# What is a Confusion Matrix in Machine Learning?

There are various ways to check the performance of a machine learning model. One of the most important matrixes is the Confusion Matrix.

Confusion Matrix is used to represent the performance of a classification model. It is also known as the error matrix as it is used to find the errors in the model performance in the form of a matrix.

Here, we are dealing with the binary classification problem i.e. target variable has 2 labels/classes. A confusion matrix can be used for multi-class classification problems also (more than 2 class labels).

For 2 classes, the confusion matrix is represented in a 2 X 2 matrix. Similarly, for 3 classes it can be represented as a 3 X 3 matrix and so on.

The confusion matrix for binary classification is given below:

The matrix is split into two dimensions: – predicted values and actual values. Predicted values are those values, that are predicted by the model, and that have actual values that are the true values for the given observations.

The terminologies used in the matrix are described as

TP – True Positive (When the actual output is 1 and the model predicted 1)
TN – True Negative (When the actual output is 0 and the model also predicted 0)
FP – False Positive (When the actual output is 0 but model predicted 1)
FN – False Negative (When the actual output is 1 but model predicted 0)

Confusion Matrix Machine Learning Foundation

Few Insights from the matrix:

Total Actual: 1 = TP+FN
Total Actual: 0 = FP+TN
Total Predicted: 1 = TP+FP
Total Predicted: 0 = FN+TN
Correctly Predicted: TP + TN
Incorrectly Predicted: FP+FN

Refer this article: Support Vector Machine Algorithm (SVM) – Understanding Kernel Trick

Analogy with statistics: There is the type I errors and type II errors in statistics. Corresponding to true positive and false positive terminology, a type I error follows when you reject the null hypothesis (as false) when it is actually true, which by custom corresponds to a false positive. A type II error happens when you accept the null hypothesis (as true) when it, in reality, is false, which by convention corresponds to a false negative.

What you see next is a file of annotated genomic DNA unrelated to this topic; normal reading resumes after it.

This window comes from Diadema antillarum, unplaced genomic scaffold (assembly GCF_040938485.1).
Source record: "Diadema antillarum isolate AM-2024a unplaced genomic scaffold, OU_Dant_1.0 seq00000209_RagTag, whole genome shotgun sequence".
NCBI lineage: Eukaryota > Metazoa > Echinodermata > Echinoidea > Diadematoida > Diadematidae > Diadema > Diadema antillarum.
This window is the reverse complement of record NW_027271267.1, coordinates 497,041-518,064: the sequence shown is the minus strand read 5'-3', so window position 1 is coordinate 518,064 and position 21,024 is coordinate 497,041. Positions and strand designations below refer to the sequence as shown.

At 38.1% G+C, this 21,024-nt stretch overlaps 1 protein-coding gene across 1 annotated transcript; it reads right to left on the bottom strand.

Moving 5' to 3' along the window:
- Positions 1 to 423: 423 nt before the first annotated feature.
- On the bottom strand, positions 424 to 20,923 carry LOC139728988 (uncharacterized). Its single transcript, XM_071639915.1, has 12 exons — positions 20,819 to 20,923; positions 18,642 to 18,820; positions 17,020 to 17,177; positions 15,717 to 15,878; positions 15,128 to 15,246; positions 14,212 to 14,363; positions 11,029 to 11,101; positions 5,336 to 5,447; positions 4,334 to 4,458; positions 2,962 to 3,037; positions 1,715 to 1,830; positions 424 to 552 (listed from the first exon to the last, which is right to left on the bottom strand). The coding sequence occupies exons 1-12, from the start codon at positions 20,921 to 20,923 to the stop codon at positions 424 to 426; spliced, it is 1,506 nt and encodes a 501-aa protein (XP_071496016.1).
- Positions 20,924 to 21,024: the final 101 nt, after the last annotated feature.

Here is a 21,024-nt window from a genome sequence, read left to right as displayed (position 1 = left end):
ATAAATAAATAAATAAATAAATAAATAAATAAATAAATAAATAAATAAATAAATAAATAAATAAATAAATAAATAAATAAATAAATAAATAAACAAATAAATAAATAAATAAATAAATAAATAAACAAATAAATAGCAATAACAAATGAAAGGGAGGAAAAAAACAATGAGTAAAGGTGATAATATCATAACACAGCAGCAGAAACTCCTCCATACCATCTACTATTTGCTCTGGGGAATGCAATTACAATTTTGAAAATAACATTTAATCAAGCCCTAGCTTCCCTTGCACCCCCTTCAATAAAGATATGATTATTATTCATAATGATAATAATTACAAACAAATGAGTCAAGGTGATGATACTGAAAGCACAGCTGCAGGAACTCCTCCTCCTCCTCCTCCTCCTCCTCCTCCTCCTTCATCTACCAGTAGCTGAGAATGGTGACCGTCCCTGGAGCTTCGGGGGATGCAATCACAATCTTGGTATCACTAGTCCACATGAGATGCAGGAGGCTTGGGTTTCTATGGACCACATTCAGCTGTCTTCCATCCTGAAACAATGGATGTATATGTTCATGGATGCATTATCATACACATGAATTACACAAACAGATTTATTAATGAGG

Let’s understand this with an example: Suppose, we have blood reports of 100 patients and we have to find out if they are sick or not.

We know that 74 out of 100 are ‘sick’ and 26 out of 100 are ‘not sick’.

But our model predicted that 70 are ‘sick’, out of which 60 are actually ‘sick’ and the rest 10 are ‘not sick’. Our model also predicted 30 as ‘not sick’, out of which 16 are actually ‘not sick’ and 14 are ‘sick’.

Confused!!
Let us create the confusion matrix for this.

So we can conclude that – Out of a total of 100 predictions,

• Correctly Predicted – 76 (60+16)
• Incorrectly Predicted -24 (10+14)

We can extract important parameters from the confusion matrix. These are as follows:

1. Accuracy: Number of correct Predictions/Total number of predictions
Formula: accuracy=TP+TN / (TP + FP+TN+FN)
=60+16 / 100 = 0.76

2. Precision: It gives answer to the question: Out of total predicted positive results, how many results were actually positive?
Formula: precision = TP / (TP + FP)
= 60 / (60 + 10) = 60 / 70 = 0.857

3. Recall: It gives answer to the question: Out of total actual positive values, how many positives were predicted correctly.
Formula: recall = TP / (TP + FN)
= 60 / (60 + 14) = 60 / 74 = 0.811

4. F1 score: It is weighted average of precision and recall.
Formula: F1 score= 2(PrecisionRecall) / (Precision + Recall)
= (20.850.81)/(0.85+0.81) = 0.829

## When to use Accuracy, Precision, Recall and F1 score?

• Accuracy: When you have Balanced Dataset
• Precision and Recall: It depends on problem statement. When FP is important, use precision and when FN is important, use Recall
• F1 Score: When precision and recall both are important

Confusion Matrix In Machine Learning